The ferocity of the second wave of Covid-19 caught us unawares. Spending almost the whole of 2020 as a pandemic year, we declared an early victory over the disease. The policy decisions that had been taken slowed down. The result: many preventable deaths due to undersupply of medical oxygen. Let’s try to understand the situation by answering some common questions.
What is medical oxygen?
From our school days, we know that atmospheric air consists of a mix of 21% oxygen, 78% nitrogen, 0.9% argon and 0.1% other trace gases. Medical oxygen is a more concentrated (over 95%) and contamination-free form of oxygen than air, fit for use by the human body in illnesses leading to a drop in oxygen levels. In a nutshell, if we remove nitrogen from the atmosphere, we get concentrated oxygen.
Who should use medical oxygen?
Medical oxygen has been used in hospitals, nursing homes and even in homes since long, but Covid-19 has led to a multifold increase in its use. However, not all patients of Covid-19 require oxygen as we have seen. Those who are asymptomatic or mildly symptomatic in home quarantine or any other designated quarantine/isolation do not require oxygen. They only need to monitor their health after isolating. There is no need for preventive hoarding of cylinders or portable oxygen concentrators as it deprives those who really need them. Medical oxygen like any other medicine should be prescribed by a doctor as it is covered by the Drugs and Cosmetics Act of 1940.
Why is medical oxygen falling short?
As the number of Covid-19 cases has surged tremendously in the second wave in India and the number of moderate, and critical cases has proportionately, or disproportionately, increased (as there are pointers towards enhanced virulence, aggressiveness and even immune escape of the mutant strains), demand is far exceeding supply. Oxygen, be it in the form of cylinders, oxygen concentrators and big oxygen plants in hospitals, is falling short. Many countries of the world have witnessed this shortage including the developed world, not to speak of low-income (LIC)and low-middle-income (LMIC) countries like India.
Another factor responsible for the shortage is the maldistribution of oxygen resources. Based upon a triaging of cases into mild, moderate and severe (including critical), the ministry of health and family welfare in June last year issued a clinical management protocol. That protocol needs to be followed in letter and spirit if resources are to be used where most needed. For example, the highest demand for oxygen is where severe and critical cases are housed, where patients are in need of high-flow nasal oxygen, CPAP/BiPAP, non-invasive/invasive ventilation.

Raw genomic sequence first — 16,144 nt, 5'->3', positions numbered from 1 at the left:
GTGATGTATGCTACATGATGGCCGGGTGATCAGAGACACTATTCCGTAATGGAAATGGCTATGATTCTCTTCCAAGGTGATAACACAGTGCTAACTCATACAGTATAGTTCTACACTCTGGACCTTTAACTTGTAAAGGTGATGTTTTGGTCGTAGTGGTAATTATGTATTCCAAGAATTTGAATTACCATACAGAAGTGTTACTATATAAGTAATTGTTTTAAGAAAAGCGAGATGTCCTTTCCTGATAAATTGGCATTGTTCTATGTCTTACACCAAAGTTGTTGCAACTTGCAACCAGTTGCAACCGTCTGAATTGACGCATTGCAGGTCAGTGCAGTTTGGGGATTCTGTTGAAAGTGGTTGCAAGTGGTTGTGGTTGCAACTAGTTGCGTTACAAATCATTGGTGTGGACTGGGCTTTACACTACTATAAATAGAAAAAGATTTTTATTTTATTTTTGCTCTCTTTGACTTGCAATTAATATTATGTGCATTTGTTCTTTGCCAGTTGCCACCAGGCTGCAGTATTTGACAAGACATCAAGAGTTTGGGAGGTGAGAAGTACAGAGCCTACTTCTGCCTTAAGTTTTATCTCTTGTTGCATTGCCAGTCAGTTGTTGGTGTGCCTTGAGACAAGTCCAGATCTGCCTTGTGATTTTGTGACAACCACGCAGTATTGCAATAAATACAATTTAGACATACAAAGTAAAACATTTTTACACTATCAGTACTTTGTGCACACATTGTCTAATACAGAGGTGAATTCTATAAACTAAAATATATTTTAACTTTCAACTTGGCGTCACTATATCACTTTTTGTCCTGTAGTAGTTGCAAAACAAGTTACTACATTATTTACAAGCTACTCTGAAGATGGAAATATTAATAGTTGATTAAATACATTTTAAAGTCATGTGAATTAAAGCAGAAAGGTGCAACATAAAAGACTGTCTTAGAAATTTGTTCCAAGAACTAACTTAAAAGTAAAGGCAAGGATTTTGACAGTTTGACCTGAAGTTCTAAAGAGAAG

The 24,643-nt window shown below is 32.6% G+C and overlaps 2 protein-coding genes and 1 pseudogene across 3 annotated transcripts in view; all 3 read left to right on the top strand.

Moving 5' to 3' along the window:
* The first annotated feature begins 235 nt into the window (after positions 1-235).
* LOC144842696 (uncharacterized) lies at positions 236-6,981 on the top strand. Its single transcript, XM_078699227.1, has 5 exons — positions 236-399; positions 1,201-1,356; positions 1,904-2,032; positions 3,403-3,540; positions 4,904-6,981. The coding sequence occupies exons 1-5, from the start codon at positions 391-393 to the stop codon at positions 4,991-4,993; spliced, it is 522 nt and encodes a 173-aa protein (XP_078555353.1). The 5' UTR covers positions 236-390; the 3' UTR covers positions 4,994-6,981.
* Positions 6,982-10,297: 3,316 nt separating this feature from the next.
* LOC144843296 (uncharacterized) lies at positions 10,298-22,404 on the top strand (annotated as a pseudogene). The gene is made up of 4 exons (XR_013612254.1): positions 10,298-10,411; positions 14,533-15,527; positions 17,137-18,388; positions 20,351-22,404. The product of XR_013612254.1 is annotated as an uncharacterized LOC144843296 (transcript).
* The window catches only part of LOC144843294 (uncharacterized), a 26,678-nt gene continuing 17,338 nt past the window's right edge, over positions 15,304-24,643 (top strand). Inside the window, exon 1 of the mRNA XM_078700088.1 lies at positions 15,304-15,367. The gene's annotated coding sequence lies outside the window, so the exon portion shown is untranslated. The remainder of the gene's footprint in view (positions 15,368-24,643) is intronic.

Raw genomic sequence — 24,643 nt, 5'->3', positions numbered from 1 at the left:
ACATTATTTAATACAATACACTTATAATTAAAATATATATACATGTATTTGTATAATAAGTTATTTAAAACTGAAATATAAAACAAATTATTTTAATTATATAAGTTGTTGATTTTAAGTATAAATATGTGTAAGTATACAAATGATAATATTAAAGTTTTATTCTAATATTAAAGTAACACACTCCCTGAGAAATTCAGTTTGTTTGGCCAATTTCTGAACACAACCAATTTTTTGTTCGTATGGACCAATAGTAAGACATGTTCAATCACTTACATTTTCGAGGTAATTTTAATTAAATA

Moderate cases requiring lesser flows can be housed in district hospitals, with training and advisory support from tertiary care hospitals.
In what forms does ‘oxygen for medical use’ exist?
On a larger scale for use in bigger hospitals, oxygen for medical use exists in the form of liquid or gas. Oxygen at a patient’s bedside (and other gases) is ensured through a centralised medical gases and manifold system with its storage/generation plant, a distribution pipeline and terminal ports with humidifiers.
Liquid oxygen: It is generated for industrial purposes but under normal circumstances, a small percentage was supplied to hospitals in huge, specialised cryogenic tankers (it requires a temperature of -183℃ to stay liquid). It is stored in the hospitals in open areas in large, special insulated tanks from where it passes through the vaporiser, changing into a gaseous form. It then reaches the patient in gaseous form through a dedicated pipeline system. Liquid oxygen is economical with very little maintenance, manpower requirement, power saving.
In pre-Covid times, hospitals usually required to fill their tanks once a week. Producers of liquid oxygen in India are located either in the Northeast (Linde India in West Bengal; Linde is a company based in France) or in the west (Inox in Mumbai). A tanker coming to north India usually took 6 days or more to reach its destination. However, demand-supply issues rose during Covid-19 and dramatically so during the current second wave surge; this lead time is not acceptable in the current scenario. In Jammu and Kashmir, one liquid oxygen plant has been installed in GMC Jammu. However, it is not feasible in Kashmir at present due to connectivity issues.